North Dakota: The race between Democratic incumbent Arthur A. Link and the young and aggressive GOP attorney general, Allen I. Olsen, focuses on farmers' concerns. In TV ads, Olson calls for a new leadership with "political crops rotation" while two-term Link, who leads slightly, stumps with an old violin and Norwegian songs.
Rhode Island: Third-term prospects for Democratic Gov. J. Joseph Garrahy have brightened considerably in recent weeks with his Republican opponent, Providence Mayor Vincent Cianci, beset with municipal fiscal problems resulting in the recent layoff of some 500 city workers. Cianci faults Garrahy on state unemployment and other problems.
Utah: A strong lead by first-term Gov. Scott M. Matheson will likely result in the Democrats holding the governor's chair for two decades in Republican Utah. His battles with Uncle Sam over the MX sites, water projects, and never gas storage have helped him against ex-GOP state chairman Robert Wright.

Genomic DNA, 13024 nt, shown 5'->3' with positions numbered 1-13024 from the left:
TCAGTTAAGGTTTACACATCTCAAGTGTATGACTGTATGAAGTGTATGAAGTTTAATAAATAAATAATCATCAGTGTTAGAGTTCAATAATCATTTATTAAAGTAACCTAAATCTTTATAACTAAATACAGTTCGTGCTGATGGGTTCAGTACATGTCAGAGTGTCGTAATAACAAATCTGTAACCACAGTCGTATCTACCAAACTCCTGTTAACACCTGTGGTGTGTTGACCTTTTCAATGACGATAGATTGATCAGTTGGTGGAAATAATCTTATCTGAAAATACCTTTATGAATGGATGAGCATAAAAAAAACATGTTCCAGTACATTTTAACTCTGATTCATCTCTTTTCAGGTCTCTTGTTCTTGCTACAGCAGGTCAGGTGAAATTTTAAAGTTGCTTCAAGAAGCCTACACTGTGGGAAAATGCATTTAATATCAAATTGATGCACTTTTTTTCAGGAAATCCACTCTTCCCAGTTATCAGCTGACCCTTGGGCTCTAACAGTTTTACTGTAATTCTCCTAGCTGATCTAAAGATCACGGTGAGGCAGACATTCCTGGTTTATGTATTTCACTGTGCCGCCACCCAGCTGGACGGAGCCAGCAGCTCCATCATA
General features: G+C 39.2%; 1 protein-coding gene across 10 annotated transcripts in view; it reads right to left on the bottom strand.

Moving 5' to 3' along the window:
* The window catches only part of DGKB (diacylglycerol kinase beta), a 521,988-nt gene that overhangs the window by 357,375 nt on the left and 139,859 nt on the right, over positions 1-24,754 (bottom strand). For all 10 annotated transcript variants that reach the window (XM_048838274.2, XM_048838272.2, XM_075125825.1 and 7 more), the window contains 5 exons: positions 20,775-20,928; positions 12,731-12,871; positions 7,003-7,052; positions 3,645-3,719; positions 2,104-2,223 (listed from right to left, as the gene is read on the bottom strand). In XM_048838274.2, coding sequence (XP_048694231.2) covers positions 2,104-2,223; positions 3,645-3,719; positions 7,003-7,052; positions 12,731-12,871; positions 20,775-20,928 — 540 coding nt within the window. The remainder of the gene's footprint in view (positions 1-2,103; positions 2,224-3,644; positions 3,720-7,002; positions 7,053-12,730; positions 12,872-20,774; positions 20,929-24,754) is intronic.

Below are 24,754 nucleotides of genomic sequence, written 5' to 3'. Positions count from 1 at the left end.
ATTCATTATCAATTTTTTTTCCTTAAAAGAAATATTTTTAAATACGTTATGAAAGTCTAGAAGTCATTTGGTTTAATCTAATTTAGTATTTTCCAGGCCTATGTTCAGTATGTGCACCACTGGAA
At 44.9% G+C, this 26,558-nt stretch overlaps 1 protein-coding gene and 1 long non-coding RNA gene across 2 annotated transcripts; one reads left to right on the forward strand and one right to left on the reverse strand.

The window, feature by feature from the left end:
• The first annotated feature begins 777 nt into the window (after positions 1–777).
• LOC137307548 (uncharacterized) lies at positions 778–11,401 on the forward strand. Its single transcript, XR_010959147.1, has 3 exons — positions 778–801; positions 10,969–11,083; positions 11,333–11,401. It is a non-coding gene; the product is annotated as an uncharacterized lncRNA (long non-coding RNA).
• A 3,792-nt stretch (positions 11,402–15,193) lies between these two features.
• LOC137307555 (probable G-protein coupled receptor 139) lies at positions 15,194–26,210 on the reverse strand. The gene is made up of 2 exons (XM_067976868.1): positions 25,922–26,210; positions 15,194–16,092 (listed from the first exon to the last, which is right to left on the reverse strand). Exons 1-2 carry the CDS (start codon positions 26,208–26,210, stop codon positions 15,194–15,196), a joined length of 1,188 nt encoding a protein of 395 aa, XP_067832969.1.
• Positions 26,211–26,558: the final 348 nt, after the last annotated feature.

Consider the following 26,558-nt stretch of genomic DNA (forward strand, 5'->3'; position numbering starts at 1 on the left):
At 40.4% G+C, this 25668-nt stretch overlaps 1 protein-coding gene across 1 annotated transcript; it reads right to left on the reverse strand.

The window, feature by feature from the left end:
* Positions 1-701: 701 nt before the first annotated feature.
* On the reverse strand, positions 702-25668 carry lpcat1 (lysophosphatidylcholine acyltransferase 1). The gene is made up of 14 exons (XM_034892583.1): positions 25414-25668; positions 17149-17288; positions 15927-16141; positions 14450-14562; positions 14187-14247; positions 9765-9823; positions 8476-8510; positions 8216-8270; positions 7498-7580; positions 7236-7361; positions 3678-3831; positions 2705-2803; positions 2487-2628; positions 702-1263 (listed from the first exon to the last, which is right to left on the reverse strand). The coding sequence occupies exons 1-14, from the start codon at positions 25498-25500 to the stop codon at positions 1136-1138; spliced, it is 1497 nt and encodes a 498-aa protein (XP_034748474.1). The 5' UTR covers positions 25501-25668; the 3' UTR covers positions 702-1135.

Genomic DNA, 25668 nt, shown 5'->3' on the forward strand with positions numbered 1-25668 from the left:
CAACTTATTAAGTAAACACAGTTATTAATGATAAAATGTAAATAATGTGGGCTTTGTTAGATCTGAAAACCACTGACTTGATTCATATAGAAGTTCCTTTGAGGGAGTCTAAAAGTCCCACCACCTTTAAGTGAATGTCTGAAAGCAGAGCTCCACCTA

Vermonr: Reaching for a third two-year term, Republican Gov. Richard A. Snelling appears to be sailing along despite increased political heat from State Attorney General M. Jerome Diamond, his Democratic rival. Energy is the dominant campaign issue, with the governor supporting importation of Canadian hydroelectricity. Mr. Diamond warns off foreign energy dependence and power lines criss-crossing the Green Mountain State.
Washington: A September primary upset that ousted Democratic incumbent Dixy Lee Ray was a political slingshot for child psychiatrist James A. McDermott in the final race against Republican John Spellman, a stern administrator of the state's largest county for 10 years. Still, fiscal conservative Spellman may be able to make a liberal label stick on his opponent, who has not ruled out a tax boost.
West Virginia: In a rematch of their 1972 race, first-term Democratic John D. (Jay) Rockefeller IV goes up against former two-term Republican Gov. Arch A. Moore Jr. Mr. Moore's charge that Goveror Rockefeller is spending upward of $12 million on a media blitz plays on the vestiges of the young governor's carpetbagger image. But Moore's 1978 Senate race loss and his earlier corruption trial and acquittal have held him down in the polls.